A bunch of city slickers from different backgrounds go into the wild mountains to be one with nature, but basically to have a good time. However, a paramilitary group has chosen the same ... See full summary »
Based on the Bram Stoker Award nominee short story by cult author Joe R. Lansdale, Bubba Ho-tep tells the "true" story of what really did become of Elvis Presley. We find Elvis (Bruce ... See full summary »
Don Coscarelli has a knack for seeing the world through the eyes and heart of a young boy. He offers a Peter Pan-esque adventure to men from the boomers to present day, with each generation being introduced to a more innocent time.
In the days leading up to Halloween in a Southern California suburb, 11-year-old Kenny and his best friend, Doug, play flag football, ride skateboards, get into mischief, and fend off the ... See full summary »
Taking off immediately where the last one ended, in this episode Mike travels across dimensions and time fleeing from the Tall Man, at the same time he tries to find the origins of his enemy, and what really happened the night that his brother died. Meanwhile, Reggie (accompanied by a beauty he picked up on the road) battles the spheres and the undead in a quest to find Mike before the Tall Man can complete his transformation.Written by
Parca Mortem <email@example.com>
Roger Avary, a self-confessed hardcore fan of the Phantasm series, wrote an epic screenplay originally called "Phantasm 1999 A.D." as a follow-up to Phantasm III: Lord of the Dead (1994). It was set in a post-apocalyptic near future, featuring Bruce Campbell as a co-star. As the time passed and they couldn't get the budget needed (around $10 million) Don Coscarelli wrote and directed this fourth installment as a pre-cursor to the project, that was conveniently re-titled "Phantasm 2012 A.D." before sticking into "Phantasm's End" as the definitive title. Ultimately, when the financing for such an ambitious sequel couldn't be secured, the idea was scrapped altogether. See more »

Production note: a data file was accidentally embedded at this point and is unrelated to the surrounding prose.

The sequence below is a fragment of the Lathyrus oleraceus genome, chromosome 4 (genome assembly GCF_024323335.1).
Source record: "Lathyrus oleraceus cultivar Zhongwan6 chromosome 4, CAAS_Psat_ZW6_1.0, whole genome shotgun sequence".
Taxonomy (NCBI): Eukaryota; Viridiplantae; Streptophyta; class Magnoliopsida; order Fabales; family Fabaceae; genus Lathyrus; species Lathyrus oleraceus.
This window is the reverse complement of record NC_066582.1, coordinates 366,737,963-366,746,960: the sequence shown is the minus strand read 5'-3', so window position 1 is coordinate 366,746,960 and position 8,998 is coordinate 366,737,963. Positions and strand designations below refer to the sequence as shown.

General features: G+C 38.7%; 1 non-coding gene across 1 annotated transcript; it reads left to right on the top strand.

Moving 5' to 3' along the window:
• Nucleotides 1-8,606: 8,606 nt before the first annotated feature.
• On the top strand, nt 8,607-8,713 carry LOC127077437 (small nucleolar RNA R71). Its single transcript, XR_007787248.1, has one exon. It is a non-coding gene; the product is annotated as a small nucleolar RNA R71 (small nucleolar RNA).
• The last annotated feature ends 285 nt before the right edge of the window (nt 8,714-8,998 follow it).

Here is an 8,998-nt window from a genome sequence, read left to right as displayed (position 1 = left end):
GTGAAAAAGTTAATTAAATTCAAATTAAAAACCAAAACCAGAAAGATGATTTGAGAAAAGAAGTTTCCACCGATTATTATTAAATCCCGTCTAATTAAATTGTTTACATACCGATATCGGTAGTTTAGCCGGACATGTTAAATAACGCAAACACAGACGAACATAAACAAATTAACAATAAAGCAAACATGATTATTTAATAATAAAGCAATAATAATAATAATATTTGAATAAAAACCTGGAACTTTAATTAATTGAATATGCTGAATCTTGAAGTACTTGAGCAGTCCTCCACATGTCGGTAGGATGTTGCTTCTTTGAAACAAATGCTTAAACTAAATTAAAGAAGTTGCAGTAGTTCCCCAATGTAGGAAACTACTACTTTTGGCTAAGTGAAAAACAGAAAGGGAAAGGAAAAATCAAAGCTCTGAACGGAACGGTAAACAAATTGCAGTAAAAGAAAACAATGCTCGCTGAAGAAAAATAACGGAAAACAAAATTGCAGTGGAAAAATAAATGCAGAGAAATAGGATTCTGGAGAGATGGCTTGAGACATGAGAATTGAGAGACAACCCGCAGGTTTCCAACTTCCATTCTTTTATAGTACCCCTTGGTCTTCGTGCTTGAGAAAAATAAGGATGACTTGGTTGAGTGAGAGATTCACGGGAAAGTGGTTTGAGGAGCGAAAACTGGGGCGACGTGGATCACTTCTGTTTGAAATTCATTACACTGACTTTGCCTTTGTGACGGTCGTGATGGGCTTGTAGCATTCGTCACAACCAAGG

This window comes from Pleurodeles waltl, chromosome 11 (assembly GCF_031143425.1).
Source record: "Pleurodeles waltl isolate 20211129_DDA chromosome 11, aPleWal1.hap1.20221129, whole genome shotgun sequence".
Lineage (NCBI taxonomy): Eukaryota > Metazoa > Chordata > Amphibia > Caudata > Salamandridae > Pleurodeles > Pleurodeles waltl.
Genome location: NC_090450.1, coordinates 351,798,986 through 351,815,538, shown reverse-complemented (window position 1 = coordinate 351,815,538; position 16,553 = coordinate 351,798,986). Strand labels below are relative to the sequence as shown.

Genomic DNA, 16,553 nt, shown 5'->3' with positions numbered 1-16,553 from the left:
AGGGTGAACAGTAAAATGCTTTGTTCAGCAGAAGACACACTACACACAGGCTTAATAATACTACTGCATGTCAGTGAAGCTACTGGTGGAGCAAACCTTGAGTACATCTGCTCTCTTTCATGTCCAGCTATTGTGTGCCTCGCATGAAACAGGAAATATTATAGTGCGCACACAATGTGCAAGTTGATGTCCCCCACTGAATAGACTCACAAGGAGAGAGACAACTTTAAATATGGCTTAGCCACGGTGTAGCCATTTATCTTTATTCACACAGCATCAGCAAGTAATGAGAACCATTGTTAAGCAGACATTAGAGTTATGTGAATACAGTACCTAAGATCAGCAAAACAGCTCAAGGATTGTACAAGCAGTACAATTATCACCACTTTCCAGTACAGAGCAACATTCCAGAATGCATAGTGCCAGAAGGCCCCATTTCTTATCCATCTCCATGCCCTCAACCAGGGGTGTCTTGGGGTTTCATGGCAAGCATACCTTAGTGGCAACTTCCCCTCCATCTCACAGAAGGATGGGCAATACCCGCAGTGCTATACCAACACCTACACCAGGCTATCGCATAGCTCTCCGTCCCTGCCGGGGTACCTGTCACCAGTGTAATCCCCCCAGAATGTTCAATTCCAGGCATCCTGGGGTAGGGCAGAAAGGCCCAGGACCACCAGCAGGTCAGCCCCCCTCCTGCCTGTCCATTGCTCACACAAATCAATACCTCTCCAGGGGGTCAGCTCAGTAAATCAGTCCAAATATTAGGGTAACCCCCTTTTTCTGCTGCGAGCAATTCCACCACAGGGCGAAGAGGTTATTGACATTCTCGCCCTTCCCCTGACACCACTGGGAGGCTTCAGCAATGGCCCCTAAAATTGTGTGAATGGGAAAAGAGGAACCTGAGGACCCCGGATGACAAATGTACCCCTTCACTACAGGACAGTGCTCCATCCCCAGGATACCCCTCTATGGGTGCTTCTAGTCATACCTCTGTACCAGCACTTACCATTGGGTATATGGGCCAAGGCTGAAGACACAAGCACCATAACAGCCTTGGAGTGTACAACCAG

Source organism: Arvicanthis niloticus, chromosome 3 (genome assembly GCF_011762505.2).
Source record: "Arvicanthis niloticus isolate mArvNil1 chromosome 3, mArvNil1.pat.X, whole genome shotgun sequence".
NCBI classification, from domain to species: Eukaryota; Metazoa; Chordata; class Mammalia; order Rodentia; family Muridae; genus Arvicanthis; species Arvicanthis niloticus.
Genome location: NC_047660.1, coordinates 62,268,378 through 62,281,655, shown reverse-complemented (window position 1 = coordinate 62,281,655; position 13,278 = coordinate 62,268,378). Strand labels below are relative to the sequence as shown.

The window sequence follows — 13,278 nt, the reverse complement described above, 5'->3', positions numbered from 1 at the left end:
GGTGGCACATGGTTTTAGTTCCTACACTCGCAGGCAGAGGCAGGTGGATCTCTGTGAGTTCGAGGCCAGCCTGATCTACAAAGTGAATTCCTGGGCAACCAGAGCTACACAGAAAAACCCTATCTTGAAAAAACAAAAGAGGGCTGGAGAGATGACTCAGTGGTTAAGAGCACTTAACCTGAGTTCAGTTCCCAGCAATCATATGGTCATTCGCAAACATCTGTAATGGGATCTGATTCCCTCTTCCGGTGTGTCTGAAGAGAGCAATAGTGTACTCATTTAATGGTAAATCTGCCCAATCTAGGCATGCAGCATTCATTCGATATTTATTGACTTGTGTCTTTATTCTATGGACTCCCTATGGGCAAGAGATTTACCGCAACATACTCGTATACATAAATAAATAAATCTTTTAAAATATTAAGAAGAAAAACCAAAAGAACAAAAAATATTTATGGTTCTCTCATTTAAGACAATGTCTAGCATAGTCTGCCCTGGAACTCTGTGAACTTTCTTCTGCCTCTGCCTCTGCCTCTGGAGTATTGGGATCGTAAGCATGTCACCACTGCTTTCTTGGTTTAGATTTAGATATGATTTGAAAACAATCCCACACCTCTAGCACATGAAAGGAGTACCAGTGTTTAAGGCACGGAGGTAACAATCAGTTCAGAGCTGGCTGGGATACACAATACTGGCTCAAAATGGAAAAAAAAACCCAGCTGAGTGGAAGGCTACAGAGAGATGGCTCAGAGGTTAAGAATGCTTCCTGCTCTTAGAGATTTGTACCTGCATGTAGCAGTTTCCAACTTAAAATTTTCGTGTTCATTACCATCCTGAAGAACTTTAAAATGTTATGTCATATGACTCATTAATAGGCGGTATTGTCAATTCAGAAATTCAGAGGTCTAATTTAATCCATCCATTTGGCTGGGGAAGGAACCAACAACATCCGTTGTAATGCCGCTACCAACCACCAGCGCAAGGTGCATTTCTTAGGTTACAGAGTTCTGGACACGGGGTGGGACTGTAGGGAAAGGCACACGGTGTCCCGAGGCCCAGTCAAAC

(at around 41 mins) When Michael meets Morningside, as he backs away, he backs into an old lady sitting in a chair. Morningside touches her hand, then walks behind the chair and gestures with his right hand towards Michael, yet when the camera goes back to the old lady, she's still holding his right hand. See more »
The opening credits say 'PHANTASM', then the roman numerals 'IV' (for four) come cascading down from above onto the screen right below the word 'PHANTASM', then the subtitle 'OBLIVION' appears, with the roman numeral IV forming the 'i' and the 'v' in the word OblIVion See more »
Have You Seen It?
Lyrics by Reggie Bannister
Performed by Reggie Bannister (as Reggie B) & the Jizz Wailin' Ya' Doggies
From the CD album "Fools Paradise"
Courtesy of Plan 10 Recordings
Executive Producer Terry J. Svejda
Produced by Doug Agee
Alpha Sound Services Geneva, Il. See more »
If you remember the first movie at all, and you approach this movie with an open mind, you will find OblIVion quite satisfying. Though not as atmospheric as the first movie, there are several creepy scenes scattered throughout, including the opening scene and a dream sequence involving Reggie. In addition, there are several scenes from Phantasm (I) cleverly woven into the storyline creating continuity between the two films. Some, but not all questions are cryptically answered, which steadfastly adheres to the "nothing is as it seems",non linear flow to the movies. It definitely leaves room for one last movie. Maybe the last movie can spell it out (or at least somewhat) for "phans" needing closure.
In conclusion, if your not a fan of the Phantasm movies, or are just randomly renting movies out of boredom, I strongly suggest you don't bother and keep your cynicism to yourself. But if your willing to at least watch the first film, or if your addicted to Phantasm I, Phantasm IV will clearly keep you wanting more.
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